Georgia Tech’s Capstone Design Expo is the largest student design expo in the U.S. It is an opportunity for student teams to present their innovative ideas to solve real-world problems to industry, investors, and the public. Georgia CTSA helped support 16 Georgia Tech Biomedical Engineering (BME) teams through funding from the Innovation Catalyst program in the 2018 Fall Capstone Design Expo. In the fall 2018 semester, 153 teams competed.
James Wroe, Supleurative team member says, “I am grateful for Georgia CTSA’s support of the BME Capstone program. It is a unique course that does a great job of teaching BME students how to develop and pitch attention grabbing ideas, and the connections that the Georgia CTSA provides to students play a big role in this process.”
Supleurative won best overall project at the 2018 Fall Capstone Design Expo. Supleurative is an “efficient, reusable, and low-cost lung drain device that is fit for use in developing nations and can replace the current gravity drainage used in Ethiopian hospitals.” The lung drain project aimed to provide a simple, reusable, and cost-effective solution to the lack of suction problem in under-resourced hospitals of developing nations. The majority of previous solutions have involved electrical components, which are rendered useless in these settings with unreliable electricity.
Team members, James Wroe, Yige Huang, Hannah Choi, and Tara Ramachandran, designed the EZ Drain Adapter System which creates an airtight seal with the current fluid collection jars used in the hospitals of developing nations. These jars are then manually depressurized without requiring any external power supply and can be either immediately used or stored for future use.
Team members plan to run a small clinical trial of Supleurative at Black Lion Hospital in Ethiopia. They have recently met with professors at Georgia Tech and Emory who work in global health and medical device design. The Supleurative team will work with sponsors from Black Lion Hospital to help move forward with the clinical trial.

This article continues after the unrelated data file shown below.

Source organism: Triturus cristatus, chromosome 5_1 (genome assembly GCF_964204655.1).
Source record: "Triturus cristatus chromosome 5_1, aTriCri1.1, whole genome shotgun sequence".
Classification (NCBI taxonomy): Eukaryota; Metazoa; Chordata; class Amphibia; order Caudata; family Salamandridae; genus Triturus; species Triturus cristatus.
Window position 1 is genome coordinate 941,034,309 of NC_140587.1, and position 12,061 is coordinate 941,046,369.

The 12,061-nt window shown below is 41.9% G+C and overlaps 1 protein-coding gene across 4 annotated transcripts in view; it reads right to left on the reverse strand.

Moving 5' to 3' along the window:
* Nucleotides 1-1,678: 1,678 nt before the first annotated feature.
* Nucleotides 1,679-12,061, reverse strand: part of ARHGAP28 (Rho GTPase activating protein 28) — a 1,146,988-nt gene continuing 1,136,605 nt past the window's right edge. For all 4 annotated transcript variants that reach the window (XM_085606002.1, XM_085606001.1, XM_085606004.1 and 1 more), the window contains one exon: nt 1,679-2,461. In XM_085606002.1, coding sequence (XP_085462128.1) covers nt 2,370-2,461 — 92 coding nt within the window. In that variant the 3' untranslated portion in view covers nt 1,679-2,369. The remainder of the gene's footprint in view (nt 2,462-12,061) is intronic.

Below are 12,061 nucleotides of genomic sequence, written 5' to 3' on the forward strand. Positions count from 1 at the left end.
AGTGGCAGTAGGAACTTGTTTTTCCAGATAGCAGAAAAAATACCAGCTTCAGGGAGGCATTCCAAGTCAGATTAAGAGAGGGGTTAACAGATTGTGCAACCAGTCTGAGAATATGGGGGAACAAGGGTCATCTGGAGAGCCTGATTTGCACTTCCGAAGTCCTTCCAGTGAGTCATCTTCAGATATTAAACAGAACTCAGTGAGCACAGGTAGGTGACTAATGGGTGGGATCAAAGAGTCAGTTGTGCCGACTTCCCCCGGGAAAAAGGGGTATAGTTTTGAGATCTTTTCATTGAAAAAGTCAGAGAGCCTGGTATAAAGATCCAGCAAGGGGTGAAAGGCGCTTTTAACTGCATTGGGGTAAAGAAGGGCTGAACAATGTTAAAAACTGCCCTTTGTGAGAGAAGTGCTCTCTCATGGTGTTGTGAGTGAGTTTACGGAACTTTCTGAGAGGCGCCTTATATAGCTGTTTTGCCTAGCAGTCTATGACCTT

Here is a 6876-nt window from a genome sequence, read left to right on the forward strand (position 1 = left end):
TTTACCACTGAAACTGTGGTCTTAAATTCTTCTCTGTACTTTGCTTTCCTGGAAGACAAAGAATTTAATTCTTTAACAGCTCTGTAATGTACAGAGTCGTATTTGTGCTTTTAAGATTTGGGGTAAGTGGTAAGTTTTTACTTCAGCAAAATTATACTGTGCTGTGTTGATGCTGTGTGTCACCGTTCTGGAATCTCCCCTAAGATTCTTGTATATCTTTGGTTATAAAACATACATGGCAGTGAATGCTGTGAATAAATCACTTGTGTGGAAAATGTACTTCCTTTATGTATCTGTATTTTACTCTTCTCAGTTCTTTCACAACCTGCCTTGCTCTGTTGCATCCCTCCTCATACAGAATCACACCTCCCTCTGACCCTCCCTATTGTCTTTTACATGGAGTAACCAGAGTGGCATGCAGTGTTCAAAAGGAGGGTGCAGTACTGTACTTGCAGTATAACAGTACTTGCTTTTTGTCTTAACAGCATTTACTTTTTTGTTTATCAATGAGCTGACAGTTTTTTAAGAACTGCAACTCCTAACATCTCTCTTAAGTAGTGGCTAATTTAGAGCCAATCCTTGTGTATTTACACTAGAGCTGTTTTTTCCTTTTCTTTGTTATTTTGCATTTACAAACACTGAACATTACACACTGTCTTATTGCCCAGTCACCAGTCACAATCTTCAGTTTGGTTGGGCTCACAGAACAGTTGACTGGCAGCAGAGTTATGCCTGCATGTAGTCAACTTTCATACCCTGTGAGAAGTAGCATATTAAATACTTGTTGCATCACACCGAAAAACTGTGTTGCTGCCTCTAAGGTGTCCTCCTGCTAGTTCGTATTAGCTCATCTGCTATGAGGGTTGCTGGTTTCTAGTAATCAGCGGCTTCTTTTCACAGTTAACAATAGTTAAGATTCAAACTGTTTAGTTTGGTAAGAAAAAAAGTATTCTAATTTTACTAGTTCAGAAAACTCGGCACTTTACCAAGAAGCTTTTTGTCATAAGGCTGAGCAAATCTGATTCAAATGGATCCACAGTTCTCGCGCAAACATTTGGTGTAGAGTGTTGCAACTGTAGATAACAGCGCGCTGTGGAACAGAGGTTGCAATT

Georgia CTSA’s Innovation Catalyst program aims to develop and implement training programs that will supply investigators with skills and knowledge to traverse the idea path. The program supports the BME Capstone Design program to meet this aim. The program is a series of courses offered to undergraduate BME students at Georgia Tech. Students work in teams to design, build, and test prototypes with real world applications.
The Georgia Clinical & Translational Science Alliance (Georgia CTSA) is an inter-institutional magnet that concentrates basic, translational, and clinical research investigators, community clinicians, professional societies, and industry collaborators in dynamic clinical and translational research projects. Emory engaged three of its close academic partners – Morehouse School of Medicine, Georgia Tech, and UGA – to form the Georgia CTSA. This partnership, a strategic multi-institutional alliance, offers compelling, unique, and synergistic advantages to research and patients statewide.
Georgia CTSA is one of nearly 60 in a national consortium striving to improve the way biomedical research is conducted across the country. The consortium, funded through the National Center for Advancing Translational Sciences (NCATS) and the National Institutes of Health’s Clinical and Translational Science Awards, shares a common vision to translate laboratory discoveries into treatments for patients, engage communities in clinical research efforts, and train the next generation of clinical investigators.
In 2013, Henry Young, PhD joined the University of Georgia (UGA) as the Kroger Associate Professor in Community Pharmacy. For the Georgia Clinical & Translational Science Alliance (Georgia CTSA) he is a co-director of the Integrating Special...